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Welcome to Critical Care Nursing in Resource Limited Environments

This blog / website has been created to become a resource for critical care nurses who work in resource limited environments. Initially, there will be an emphasis on critical care nursing within Sub-Saharan Africa and Indian subcontinent. It is understood that both areas have centres of excellence and advanced health technologies. However, this website is aimed at emerging centres of critical care that work in constrained conditions and yet provide Level I critical care.

High Acuity care. Post-anaesthesia care. Recovery. High Dependency Care. Intensive Care. Critical Care.

This website is dedicated to critical care nursing and how a registered nurse can consolidate and expand their ability and role within a safe, suitable and sustainable service.

Ultimately the website will incorporate the provision of critical care in remote locations; as occurs in conflict and catastrophe. These reflect the authors particular interests and professional experience.

In time, the site will be developed to combine the ethos and knowledge bases of  tropical nursing and critical care nursing in all resource-limited environments.

The website is a spin-off from a current PhD study regarding critical care nursing in resource limited environments (2017-2021). The content expresses the personal and professional opinions of various Editors and does not represent the view from any healthcare institution or University.

Glasgow Coma Score

A review of the GCS by David Muir and Adrama Faida will be presented on Thursday 14/12/17. at 16.00 hr (GMT). Review you’re own practice and join the discussion.

Early Enteral Feeding

Early enteral feeding is not dependent on presence of bowel sounds but should be delayed in patients with >500 millilitres gastric residual volume in 6 hour period.

South African Triage Scale (SATS)

Patients become critically ill before they appear on ICU. Ideally, a pre-hospital life support is available within a local ambulance service. In reality, many deteriorating patients simply arrive at a clinic or hospital and join a queue of people waiting to be seen by a doctor or a nurse.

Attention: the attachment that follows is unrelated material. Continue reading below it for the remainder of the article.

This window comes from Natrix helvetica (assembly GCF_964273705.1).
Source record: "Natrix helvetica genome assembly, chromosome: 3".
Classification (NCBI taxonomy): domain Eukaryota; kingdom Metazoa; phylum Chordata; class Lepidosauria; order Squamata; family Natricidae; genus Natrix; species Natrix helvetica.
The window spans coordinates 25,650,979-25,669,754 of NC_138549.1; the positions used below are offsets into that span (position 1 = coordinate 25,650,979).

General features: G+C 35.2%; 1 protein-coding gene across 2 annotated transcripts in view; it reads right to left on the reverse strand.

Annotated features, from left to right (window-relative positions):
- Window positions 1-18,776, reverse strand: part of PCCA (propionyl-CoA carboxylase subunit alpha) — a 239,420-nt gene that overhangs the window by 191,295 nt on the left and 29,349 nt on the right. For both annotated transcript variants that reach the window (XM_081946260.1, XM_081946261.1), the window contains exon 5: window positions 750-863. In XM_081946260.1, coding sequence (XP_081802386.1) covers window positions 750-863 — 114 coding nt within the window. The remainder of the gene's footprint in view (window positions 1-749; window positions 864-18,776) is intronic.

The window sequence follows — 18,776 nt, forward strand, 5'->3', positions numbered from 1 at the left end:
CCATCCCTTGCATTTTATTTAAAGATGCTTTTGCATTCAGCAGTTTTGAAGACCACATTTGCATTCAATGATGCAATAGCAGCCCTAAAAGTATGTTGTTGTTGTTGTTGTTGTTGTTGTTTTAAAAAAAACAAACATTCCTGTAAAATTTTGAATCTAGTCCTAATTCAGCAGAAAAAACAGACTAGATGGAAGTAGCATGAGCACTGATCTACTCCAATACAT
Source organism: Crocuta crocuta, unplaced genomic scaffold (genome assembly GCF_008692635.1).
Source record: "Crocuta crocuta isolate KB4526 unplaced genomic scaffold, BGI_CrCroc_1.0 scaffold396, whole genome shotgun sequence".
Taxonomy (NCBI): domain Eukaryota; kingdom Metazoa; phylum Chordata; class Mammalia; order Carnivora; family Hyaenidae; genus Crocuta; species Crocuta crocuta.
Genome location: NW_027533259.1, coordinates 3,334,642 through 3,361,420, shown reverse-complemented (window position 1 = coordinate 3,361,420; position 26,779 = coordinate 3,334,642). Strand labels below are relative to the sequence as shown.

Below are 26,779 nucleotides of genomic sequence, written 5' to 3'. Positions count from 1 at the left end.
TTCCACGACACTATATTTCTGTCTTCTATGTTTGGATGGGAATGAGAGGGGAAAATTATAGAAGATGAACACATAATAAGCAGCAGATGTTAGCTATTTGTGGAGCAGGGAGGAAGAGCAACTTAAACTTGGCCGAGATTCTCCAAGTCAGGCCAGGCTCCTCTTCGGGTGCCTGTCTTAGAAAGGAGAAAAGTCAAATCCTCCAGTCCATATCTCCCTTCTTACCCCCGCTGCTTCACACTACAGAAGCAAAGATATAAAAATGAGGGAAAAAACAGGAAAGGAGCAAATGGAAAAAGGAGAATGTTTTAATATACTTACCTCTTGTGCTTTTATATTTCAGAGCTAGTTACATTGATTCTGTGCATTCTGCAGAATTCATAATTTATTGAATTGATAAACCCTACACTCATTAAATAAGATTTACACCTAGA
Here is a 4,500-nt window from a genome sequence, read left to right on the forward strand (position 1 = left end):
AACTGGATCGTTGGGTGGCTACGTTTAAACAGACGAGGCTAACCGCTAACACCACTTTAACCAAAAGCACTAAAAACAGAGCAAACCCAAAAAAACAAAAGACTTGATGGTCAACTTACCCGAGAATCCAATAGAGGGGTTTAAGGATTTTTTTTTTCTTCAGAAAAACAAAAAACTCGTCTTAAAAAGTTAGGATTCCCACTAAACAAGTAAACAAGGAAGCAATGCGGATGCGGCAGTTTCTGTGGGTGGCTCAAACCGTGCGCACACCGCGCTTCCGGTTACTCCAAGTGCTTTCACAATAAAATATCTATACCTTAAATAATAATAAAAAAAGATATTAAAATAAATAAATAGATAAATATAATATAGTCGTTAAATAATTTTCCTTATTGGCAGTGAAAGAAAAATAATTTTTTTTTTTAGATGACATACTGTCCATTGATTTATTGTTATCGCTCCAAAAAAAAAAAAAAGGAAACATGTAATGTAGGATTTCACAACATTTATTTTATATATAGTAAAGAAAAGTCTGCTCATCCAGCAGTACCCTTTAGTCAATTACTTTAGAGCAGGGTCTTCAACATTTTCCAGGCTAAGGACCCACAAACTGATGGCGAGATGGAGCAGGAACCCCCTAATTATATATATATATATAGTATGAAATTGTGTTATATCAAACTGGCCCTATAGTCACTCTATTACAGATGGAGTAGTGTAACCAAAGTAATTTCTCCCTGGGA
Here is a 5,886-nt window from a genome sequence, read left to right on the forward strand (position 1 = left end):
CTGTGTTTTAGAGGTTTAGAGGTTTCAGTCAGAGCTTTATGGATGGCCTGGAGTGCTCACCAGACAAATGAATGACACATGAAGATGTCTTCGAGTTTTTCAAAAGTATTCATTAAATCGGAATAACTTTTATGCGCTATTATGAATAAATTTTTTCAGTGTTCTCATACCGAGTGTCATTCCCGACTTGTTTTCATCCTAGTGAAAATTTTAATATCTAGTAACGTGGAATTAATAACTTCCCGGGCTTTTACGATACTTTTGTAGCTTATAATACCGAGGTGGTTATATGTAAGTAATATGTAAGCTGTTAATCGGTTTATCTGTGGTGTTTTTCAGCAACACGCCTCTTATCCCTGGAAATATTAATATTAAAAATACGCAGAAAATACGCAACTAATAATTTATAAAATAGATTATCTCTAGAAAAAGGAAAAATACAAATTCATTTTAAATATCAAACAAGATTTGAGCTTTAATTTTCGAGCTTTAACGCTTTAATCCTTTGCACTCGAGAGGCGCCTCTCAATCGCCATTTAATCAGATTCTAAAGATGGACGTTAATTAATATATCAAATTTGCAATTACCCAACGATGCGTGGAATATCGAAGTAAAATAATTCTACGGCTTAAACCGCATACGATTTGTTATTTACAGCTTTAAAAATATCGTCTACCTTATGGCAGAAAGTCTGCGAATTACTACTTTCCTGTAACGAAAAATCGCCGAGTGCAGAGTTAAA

The SATS system is an effective and evidence-based method of sorting and prioritising adults and children according to the severity of their illness. It provides a way of screening the severity of illness of adults and children as they arrive at a clinic or hospital.

The above website contains a large collection of clinical guidelines and learning resources.

The manual is currently under review and a revised version is scheduled for late 2017.

The SATS system has been designed and tested in resource limited environments and the literature and audio-visual guides are full of practical content.

The Silent Child

The silent emergency – the critically ill child. What are the oxygen requirements?

Information about neonatal resuscitation in resource limited environments

Neonatal resuscitation in low resource settings

Neonatal resuscitation and immediate newborn assessment and stimulation for the prevention of neonatal deaths


Essential Obstetric Care in resource poor settings

Essential Obstetric Care in resource poor settings

Caring for the Critically Ill in the Tropics

This book is published by Macmillan and it is available in the Africa catalogue. It can be difficult to locate as it is currently out-of-print but a reprint is scheduled for July 2011. There is a chapter that discusses the nursing care of critically ill patients in the Tropics, aka, critical care nursing in resource limited environments.

About Me

I am a Registered Nurse (UK)  with a particular interest in critical care nursing in resource limited environments.

In the mid-eighties the technology within Intensive Care Units in UK was limited. The equipment and technology was in use tended to be robust, unsophisticated and often reusable. In contrast, the current technology utilised within UK critical care units is highly sophisticated and utilise single-use items.

I would like to reevaluate and renew some of the techniques and technology that have previously been used by critical care nurses, that may be applicable to resource limited environments. Equally, i would like to highlight innovative practices that are undertaken by critical care nurses within resource limited environments.

I have had a long career as a critical care nurse, lecturer practice educator, global health lecturer and combat military technician. I intend to utilise all these influences to establish resources and clinical practice for registered nurses that work in a critical care setting within a resource-limited environment.

I am also under taking doctoral research into the educational needs of registered nurses who work in critical care units in resource limited environments.

David Muir